${{amount}}
Skip to content
SAVEtember Metabo HPT Days, Check it out here!
SAVEtember Metabo HPT Days, Check it out here!

Get shipping estimates

Metal Cutting Circular Saw Blades

Metal cutting saw blades are designed to cut through metal and steel material. They can be used in various applications, such as cutting steel, metal sheets and pipe. Blades come in a variety of sizes and are made of heavy duty materials like carbide and steel.

About

It's important to remember that each blade type is designed to make certain types of cuts, and may not work well to make other kinds of cuts in different materials. It can be unsafe to use a blade for an incorrect task, as the blade teeth and thickness may not be sufficient to cut certain materials and could cause problems, like warping of material or blade damage. Always use the appropriate blade for each type of material.

Types Of Metal Cutting Circular Saw Blades

Abrasive Blades

For cutting steel and metal materials, like plates, tubes and bars. Made of abrasive material, such as fiberglass, for strength and durability.

Metal Cutting Blade

For cutting metal sheets and pipes. Has smaller teeth that are separated by slots. Works best for cutting thin sheets of mild steel up to 1/8" or 11 gauge.

Glossary

Kerf:

How thick a blade is. The thicker the blade is, the longer it lasts and the more it can be resharpened. Blades with a thin kerf tend to be sharper and cut faster. Thinner kerf blades require less work from your motor since they cut less wood. If your saw doesn’t pack a large amount of power, thinner kerf blades are the best choice. However, thin kerf blades tend to cut rougher edges than thicker kerf blades.

Teeth:

The sharp points on the blade. The more teeth a blade has, the cleaner the cut. Fewer teeth make for a rougher cut. The number of teeth depends on the blade. Some blades have only 24 teeth while others can contain up to 60 to 80 teeth.

There are five types of teeth:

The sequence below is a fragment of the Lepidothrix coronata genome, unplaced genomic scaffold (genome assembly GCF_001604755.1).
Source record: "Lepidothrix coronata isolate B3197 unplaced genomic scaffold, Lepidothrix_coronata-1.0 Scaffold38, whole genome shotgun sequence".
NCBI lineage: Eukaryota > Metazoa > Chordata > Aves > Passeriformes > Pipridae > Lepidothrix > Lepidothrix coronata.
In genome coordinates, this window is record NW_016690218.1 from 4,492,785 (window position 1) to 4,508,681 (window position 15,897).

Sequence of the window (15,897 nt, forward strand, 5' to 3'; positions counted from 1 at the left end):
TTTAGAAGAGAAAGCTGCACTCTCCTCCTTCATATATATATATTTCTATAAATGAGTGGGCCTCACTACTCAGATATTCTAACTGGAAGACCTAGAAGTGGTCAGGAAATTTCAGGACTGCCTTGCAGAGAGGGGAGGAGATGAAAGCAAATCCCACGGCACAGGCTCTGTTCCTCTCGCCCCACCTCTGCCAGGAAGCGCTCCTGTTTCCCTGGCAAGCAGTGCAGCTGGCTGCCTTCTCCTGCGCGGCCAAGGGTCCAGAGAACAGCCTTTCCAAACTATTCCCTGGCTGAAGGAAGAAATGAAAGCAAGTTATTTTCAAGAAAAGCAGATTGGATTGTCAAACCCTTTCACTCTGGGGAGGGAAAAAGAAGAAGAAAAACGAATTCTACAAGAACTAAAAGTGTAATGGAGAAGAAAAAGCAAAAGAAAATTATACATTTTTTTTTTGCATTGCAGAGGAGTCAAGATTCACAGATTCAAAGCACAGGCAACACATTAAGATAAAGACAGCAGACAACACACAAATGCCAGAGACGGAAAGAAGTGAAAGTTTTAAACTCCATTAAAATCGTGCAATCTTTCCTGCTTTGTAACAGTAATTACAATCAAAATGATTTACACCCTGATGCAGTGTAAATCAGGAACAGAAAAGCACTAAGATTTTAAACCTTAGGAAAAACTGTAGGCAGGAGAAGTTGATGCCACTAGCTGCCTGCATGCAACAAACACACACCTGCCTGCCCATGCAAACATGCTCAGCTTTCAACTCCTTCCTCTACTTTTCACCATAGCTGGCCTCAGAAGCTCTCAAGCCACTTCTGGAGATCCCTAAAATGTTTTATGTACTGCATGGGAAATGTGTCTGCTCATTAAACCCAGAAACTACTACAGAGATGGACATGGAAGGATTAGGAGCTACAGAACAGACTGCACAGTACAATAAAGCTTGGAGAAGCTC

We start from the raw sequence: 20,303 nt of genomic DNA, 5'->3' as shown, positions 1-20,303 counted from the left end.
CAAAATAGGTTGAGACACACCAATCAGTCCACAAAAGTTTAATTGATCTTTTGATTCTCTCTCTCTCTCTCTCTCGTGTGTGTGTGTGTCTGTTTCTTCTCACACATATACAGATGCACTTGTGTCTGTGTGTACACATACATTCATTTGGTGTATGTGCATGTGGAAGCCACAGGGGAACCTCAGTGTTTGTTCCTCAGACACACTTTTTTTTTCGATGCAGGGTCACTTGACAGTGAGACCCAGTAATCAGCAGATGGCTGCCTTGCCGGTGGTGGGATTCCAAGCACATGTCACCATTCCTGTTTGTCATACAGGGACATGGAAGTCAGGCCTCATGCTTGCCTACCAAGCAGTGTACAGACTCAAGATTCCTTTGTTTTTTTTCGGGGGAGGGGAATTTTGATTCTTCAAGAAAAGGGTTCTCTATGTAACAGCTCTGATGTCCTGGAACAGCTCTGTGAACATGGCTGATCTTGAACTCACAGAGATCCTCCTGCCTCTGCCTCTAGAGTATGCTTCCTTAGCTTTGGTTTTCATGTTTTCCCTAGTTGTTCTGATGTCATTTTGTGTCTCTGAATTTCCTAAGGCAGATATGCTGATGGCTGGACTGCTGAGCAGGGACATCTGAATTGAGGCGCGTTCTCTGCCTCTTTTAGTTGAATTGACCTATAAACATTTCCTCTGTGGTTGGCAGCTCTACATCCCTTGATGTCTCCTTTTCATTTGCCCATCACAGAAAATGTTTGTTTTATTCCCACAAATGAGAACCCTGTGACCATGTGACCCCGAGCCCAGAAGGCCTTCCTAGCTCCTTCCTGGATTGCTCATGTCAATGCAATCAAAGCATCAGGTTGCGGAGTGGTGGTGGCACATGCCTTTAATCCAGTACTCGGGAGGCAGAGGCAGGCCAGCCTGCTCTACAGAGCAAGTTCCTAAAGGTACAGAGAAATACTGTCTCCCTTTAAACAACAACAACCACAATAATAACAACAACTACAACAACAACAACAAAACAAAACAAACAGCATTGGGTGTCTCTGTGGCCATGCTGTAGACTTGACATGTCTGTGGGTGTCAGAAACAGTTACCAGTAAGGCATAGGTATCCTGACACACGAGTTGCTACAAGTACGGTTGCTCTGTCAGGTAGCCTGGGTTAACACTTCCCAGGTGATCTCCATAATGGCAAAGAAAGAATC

• Flat Top: Used in ripping hard and soft woods
  • Alternate Top Bevel: The teeth alternate between a right-handed and left-handed bevel. Perfect for smooth cuts during crosscutting of natural woods and veneered plywood
  • Combination Tooth: Perfect for both crosscutting and ripping
  • Triple Chip Grind: Cuts laminates, plastics, MDF and non-ferrous metal
  • High Alternate Top Bevel: Used for extra-fine crosscutting

Gullet:

The curved area between two saw teeth. Serves as an area for chip removal while you are cutting. Ripping blades tend to have deeper gullets to accommodate the bigger chips that are produced while cutting. Crosscutting blades have a smaller gullet because they produce smaller and fewer chips.

Expansion Slot:

A grooved area of the blade (typically on larger blades) designed to create an avenue for built-up heat on the blade.

Shoulder:

The part of the blade behind the teeth that provides added support to the teeth.

Hook Tooth/Rake:

Angle of the saw tooth in relation to the center of the blade. Blades can have a negative, positive or zero degree hook angle:

Negative Hook Angle:

Saw teeth tip away from the direction of the blade rotation. Blades with a negative hook angle slow the feed rate during the cut

Positive Hook Angle:

Saw teeth tip toward the direction of the blade rotation. Blades with a high positive hook angle cut aggressively and have a fast feed rate.

Cermet:

Heat-resistant, composite material made from ceramic and metal.

Before you buy

There are several things to consider before buying a metal cutting saw blade. Pay attention to the diameter, kerf and arbor size. For instance, it's important to make sure that you have the correct blade diameter for the type of saw you are using. Each blade is designed for a specific use, so using a blade that's too small for the saw you have could cause kickback cut or even damage the saw. The type of material you are cutting is also important (see the types of blades list above). Also think about if you need a blade with coating. Many blades are coated to prevent corrosion and wear while maximizing blade performance. Coated blades can cost more, so think about whether you truly need a coated one. If you do, it will likely last longer than uncoated ones. But if you just need a regular saw blade for standard cutting, uncoated ones work fine.

FAQ

What kind of saw blade should I use?

It depends on the application. If you are cutting metal sheets or pipe, use a general metal cutting blade. General metal cutting blades have smaller teeth separated by slots. This design allows them to cut thin metal sheets and mild steel. If you are cutting heavier duty types of steel and metal materials, like bars, plates and tubes, an abrasive blade is the way to go. They are made of durable material, like fiberglass, which makes them strong enough to withstand tough conditions.

I have more questions!

We'd love to help. Give us a call at 866-597-3850 (Monday - Friday, 8am to 5pm CDT). Or email us at sales@toolbarn.com.